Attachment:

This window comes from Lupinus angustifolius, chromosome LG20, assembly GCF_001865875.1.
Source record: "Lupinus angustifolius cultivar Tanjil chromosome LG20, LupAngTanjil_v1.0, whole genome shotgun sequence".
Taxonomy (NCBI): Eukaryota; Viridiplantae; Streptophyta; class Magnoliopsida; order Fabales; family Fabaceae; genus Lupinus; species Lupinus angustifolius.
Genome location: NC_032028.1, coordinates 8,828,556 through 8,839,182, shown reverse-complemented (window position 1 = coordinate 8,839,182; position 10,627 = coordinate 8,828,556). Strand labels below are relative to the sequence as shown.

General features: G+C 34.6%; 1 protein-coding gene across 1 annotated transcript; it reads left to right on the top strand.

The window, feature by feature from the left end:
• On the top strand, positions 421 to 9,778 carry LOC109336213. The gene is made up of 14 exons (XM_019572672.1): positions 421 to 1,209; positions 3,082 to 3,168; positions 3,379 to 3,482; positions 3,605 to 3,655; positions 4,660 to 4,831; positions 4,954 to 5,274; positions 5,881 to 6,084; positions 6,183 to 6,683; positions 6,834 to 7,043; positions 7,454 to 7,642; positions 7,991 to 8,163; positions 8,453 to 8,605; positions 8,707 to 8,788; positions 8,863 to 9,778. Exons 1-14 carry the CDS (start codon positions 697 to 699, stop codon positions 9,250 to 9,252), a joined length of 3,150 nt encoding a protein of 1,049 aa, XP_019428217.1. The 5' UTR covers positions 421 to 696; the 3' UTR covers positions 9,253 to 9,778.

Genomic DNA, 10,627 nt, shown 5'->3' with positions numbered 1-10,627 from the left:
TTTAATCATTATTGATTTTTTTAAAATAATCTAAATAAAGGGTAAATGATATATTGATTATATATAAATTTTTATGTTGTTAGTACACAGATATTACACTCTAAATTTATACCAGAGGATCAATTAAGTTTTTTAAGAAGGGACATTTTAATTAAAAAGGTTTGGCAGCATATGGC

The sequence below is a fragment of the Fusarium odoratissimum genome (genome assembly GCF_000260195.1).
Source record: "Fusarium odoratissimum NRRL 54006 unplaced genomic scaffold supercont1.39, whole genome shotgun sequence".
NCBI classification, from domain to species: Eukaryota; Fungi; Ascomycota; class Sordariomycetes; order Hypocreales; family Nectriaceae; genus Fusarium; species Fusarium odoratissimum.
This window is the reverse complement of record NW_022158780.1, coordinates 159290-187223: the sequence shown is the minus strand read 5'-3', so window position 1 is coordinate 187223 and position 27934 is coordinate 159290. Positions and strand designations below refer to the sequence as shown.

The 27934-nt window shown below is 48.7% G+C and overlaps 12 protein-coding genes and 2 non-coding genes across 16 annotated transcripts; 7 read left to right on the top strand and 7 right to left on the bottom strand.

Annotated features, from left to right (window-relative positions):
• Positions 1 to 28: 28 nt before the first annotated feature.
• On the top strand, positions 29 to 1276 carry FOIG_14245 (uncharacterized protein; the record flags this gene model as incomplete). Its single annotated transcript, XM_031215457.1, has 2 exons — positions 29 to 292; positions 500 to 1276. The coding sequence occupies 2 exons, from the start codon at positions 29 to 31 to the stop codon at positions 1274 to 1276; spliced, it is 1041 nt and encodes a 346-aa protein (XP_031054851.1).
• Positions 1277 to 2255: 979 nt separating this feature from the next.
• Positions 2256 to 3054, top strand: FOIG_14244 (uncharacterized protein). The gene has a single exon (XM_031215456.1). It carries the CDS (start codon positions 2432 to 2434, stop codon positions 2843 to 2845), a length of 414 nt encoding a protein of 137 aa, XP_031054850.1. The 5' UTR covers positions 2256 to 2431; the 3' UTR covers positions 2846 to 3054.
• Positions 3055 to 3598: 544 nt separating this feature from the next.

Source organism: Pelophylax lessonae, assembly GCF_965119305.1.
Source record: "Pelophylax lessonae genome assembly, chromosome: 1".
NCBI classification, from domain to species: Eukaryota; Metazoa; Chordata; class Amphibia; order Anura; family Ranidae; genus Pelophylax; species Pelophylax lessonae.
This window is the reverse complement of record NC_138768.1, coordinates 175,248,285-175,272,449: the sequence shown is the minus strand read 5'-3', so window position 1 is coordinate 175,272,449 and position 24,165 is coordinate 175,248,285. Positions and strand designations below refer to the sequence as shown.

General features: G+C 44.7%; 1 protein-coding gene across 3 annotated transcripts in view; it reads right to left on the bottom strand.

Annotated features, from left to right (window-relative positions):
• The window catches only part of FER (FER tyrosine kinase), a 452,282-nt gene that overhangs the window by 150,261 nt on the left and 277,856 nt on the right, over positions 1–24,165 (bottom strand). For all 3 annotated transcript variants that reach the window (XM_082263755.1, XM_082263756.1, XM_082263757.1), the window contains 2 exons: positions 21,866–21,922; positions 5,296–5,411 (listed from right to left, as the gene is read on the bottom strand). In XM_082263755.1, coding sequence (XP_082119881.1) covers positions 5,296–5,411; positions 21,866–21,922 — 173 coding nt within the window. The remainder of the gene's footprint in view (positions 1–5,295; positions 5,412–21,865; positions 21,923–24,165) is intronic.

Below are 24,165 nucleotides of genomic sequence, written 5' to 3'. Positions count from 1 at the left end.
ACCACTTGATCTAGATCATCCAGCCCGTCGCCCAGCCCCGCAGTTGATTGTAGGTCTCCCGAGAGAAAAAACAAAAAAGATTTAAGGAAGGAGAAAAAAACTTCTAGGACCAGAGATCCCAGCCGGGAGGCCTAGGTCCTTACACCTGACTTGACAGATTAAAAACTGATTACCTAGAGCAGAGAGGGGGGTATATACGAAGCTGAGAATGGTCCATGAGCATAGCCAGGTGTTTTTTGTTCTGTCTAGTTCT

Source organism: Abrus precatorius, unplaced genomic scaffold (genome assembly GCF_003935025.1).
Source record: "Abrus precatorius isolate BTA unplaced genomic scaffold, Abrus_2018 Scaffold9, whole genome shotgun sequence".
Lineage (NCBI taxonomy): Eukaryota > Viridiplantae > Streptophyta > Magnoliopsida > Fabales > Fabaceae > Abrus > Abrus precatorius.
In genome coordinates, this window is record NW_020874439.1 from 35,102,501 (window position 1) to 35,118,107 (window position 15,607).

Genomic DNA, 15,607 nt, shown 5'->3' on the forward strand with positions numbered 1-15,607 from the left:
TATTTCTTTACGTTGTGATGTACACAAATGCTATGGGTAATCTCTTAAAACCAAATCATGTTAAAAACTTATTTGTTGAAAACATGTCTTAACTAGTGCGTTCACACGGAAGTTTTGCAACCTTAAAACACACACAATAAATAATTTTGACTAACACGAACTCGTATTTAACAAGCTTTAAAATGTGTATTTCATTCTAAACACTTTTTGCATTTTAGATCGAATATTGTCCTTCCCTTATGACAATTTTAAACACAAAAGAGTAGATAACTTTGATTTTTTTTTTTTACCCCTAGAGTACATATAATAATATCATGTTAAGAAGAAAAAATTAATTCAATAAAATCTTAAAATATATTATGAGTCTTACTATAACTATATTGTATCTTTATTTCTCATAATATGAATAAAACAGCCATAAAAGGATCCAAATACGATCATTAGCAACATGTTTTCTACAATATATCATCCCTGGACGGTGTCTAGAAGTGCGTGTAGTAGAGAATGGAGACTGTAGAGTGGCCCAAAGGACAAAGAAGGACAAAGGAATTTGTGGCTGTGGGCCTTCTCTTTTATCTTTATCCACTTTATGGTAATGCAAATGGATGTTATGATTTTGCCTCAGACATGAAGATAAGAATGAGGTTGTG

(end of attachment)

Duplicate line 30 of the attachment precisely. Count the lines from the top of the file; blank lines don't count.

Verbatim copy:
Source organism: Abrus precatorius, unplaced genomic scaffold (genome assembly GCF_003935025.1).